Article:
It is a method of pooling knowledge and judgment for the group's benefit. It consists of seven steps that may take several hours to complete, depending upon the number of people involved. This process works effectively with groups of all sizes.

NGP steps are:

Running an NGP session is not difficult, but it takes some planning and organization. For example, groups larger than 15 should be subdivided into groups of six to eight. One leader per small group is helpful, although one person could do the session alone with proper preparation.

Supplies needed for a NGP are:

A typical NGP session might go something like this:

Step 1
The group leader states a question to be considered. For example, the question might be: "List the five most important reasons why you consider your community to be a good place to live."

Step 2
Each person lists their reasons on a 3 x 5 card without discussing them with the others. Allow five to 10 minutes for this activity. A typical card might look something like this:

Step 3
The group leader asks each person in turn to give one answer to the question which is then listed on the flip chart. Do not discuss the items listed; the goal is simply to record. This round-robin listing continues until each person has all of their ideas on the flip chart. This may take 20 to 40 minutes. A typical flip chart might look like this:

Do not debate the ideas
The purpose is not to eliminate good ideas that seem unworkable; this takes place during the ranking phase. Keep this section at 20 minutes in length. This is what a flip chart might look like after items have been combined:

Step 5
Now the group ranks the ideas on the flip chart. The leader numbers a second sheet of flip chart paper. Each person picks five items (more than five makes tabulation difficult) and writes them on their second 3 x 5 card along with the item's number. For example, the items selected might look like this:

Using the third card, each person writes down the numbers 1 through 5. Referring to their five items, each person ranks those items from 1 to 5 (1 is most important; 5 is least important). The card would then look like this:

  1. #6
  2. #7
  3. #2
  4. #5
  5. #10

When everyone has finished, the leader tabulates the individual rankings. The completed tabulation might look like this:

  1. 2,4,1,1,5
  2. 4,5,5,1
  3. 2,1
  4. 1,1,2,1
  5. 3
  6. 3,2,4
  7.  
  8. 1,3,2
  9.  
  10. 4,4,3,3,5,5,3,2,2,4,3,5,5

The group leader then adds the "votes" for each item and divides by the number of votes that item received. Based on the scores, item #4 — "The school system is good." — ranked as most important receiving an average vote of 1.2; #3 — "Shops downtown carry a good selection." — was second; #8 — "Good park." — was third; #1 — "Low crime rate." — was fourth; and #5 and #6 tied for fifth.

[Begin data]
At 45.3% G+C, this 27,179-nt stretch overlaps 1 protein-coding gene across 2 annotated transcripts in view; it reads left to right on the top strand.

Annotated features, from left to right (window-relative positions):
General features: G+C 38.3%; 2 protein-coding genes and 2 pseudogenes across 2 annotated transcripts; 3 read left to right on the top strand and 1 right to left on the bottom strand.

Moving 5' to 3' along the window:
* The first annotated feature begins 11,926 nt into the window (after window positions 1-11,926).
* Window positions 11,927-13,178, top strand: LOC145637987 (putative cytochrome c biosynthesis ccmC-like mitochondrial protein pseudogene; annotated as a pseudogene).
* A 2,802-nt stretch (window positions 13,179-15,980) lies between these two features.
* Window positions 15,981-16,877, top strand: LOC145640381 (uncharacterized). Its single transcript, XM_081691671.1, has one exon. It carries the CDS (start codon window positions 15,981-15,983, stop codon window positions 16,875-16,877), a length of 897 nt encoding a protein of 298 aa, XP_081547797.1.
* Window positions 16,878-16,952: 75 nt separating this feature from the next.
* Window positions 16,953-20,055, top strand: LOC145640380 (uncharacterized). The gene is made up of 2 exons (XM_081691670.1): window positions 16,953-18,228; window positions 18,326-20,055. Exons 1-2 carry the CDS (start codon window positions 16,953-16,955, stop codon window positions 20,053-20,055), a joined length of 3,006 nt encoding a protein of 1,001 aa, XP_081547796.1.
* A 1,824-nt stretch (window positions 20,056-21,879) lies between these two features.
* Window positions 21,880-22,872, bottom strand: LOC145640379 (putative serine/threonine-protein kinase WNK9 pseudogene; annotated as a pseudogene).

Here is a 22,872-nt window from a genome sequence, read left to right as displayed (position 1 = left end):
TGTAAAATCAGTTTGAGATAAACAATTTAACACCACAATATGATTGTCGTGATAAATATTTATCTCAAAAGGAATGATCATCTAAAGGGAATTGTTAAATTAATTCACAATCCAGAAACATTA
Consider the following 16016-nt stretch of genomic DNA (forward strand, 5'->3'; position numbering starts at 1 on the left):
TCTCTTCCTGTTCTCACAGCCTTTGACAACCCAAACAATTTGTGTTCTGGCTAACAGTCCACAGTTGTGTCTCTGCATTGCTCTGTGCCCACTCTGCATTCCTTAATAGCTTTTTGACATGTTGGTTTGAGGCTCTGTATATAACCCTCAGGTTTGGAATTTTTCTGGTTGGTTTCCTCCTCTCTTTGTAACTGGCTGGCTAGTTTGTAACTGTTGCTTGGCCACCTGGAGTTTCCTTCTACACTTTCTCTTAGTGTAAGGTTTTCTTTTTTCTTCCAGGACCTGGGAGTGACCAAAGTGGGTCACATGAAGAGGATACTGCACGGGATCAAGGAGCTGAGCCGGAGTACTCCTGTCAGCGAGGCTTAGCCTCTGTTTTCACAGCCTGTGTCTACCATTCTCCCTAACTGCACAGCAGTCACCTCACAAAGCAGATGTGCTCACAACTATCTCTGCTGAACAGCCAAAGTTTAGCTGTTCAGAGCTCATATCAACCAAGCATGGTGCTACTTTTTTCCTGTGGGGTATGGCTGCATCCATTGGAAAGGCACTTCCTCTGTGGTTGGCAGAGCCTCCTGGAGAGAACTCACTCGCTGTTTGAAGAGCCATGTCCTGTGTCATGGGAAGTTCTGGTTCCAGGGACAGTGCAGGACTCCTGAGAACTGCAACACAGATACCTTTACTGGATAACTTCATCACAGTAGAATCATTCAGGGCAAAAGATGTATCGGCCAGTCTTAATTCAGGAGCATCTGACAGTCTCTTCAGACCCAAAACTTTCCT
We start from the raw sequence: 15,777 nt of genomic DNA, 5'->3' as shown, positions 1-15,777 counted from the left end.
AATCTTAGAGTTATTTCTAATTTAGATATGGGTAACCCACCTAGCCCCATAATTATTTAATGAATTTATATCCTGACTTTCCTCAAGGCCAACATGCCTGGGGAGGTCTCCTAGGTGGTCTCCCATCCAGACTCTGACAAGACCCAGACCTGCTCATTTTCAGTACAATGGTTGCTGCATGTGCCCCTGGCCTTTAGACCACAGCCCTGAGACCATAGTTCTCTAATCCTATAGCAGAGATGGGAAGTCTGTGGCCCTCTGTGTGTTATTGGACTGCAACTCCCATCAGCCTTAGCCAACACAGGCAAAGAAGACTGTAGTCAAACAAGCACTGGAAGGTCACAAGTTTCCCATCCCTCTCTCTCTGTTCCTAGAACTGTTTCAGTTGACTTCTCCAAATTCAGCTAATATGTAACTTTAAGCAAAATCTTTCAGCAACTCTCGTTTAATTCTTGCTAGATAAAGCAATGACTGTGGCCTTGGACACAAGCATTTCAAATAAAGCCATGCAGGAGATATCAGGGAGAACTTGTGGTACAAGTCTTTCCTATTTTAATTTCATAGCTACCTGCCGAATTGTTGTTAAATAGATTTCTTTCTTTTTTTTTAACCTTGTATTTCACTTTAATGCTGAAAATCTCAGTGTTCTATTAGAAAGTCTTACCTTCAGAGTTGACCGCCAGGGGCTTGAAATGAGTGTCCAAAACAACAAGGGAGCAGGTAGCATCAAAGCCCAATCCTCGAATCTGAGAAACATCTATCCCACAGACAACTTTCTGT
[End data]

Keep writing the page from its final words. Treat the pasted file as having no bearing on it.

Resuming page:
1. 2,4,1,1,5 = 13/5 = 2.6
  2. 4,5,5,1 = 15/4 = 3.75
  3. 2,1 = 3/2 = 1.5
  4. 1,1,2,1 = 5/4 = 1.2
  5. 3 = 3/1 = 3
  6. 3,2,4 = 9/3 = 3
  7. = 0
  8. 1,3,2 = 6/3 = 2
  9. = 0
  10. 4,4,3,3,5,5,3,2,2,4,3,5,5 = 48/13 = 3.7

Step 6
The group then has the opportunity to discuss the ranking. If the group is satisfied with the outcome, the process is complete.

Step 7
If the group is not satisfied with the outcome, it can decide to vote again. For example, vote on the top ranking items to be sure the ranking reflects the group's judgment. Occasionally, an item may rank high because it received only one or two votes, but those votes placed it as most important (for example, only two people voted for item #3 — "Shops downtown...", yet it was ranked as the second most important item; item #10 received 13 votes, but it did not show up in the top five because of its higher average).

There is nothing wrong with re-voting! The NGP is not a hard and fast process. It is simply a way to take a look at how the group feels; it is a way to come to consensus about a collection of individual ideas.

While it can seem complicated, after you have used it a few times you will see how useful it can be in helping a group come to a decision they can all support.

Conclusion

The decision-making techniques presented here represent only a few that can help you assist groups in identifying and choosing community projects or activities. If you would like to learn about other decision-making techniques, the following books may be of help:

DM463, reviewed October 1993

DM463 Decision-Making Techniques for Community Groups | University of Missouri Extension